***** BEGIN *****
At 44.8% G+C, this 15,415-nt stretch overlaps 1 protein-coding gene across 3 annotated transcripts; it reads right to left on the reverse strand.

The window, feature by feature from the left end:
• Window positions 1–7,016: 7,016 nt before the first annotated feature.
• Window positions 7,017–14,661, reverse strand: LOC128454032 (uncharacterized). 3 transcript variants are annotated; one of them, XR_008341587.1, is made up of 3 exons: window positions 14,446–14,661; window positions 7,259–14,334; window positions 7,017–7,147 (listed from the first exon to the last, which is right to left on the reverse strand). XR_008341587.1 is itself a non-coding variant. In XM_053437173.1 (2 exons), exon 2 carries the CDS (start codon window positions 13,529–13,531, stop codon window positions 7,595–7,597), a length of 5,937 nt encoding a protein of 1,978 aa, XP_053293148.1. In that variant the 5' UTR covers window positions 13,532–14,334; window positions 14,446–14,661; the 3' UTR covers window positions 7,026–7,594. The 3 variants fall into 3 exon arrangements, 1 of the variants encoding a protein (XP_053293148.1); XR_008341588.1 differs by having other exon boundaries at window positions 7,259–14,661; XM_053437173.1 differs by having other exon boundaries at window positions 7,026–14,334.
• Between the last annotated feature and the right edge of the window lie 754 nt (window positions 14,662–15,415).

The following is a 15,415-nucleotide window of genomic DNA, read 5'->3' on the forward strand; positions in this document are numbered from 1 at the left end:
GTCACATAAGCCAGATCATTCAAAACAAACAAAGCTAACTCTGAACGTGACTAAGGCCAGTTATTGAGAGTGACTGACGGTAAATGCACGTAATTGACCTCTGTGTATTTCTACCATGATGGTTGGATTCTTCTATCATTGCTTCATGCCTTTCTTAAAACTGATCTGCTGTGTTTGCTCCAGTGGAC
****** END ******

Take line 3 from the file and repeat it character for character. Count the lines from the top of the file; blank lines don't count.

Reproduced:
• Window positions 1–7,016: 7,016 nt before the first annotated feature.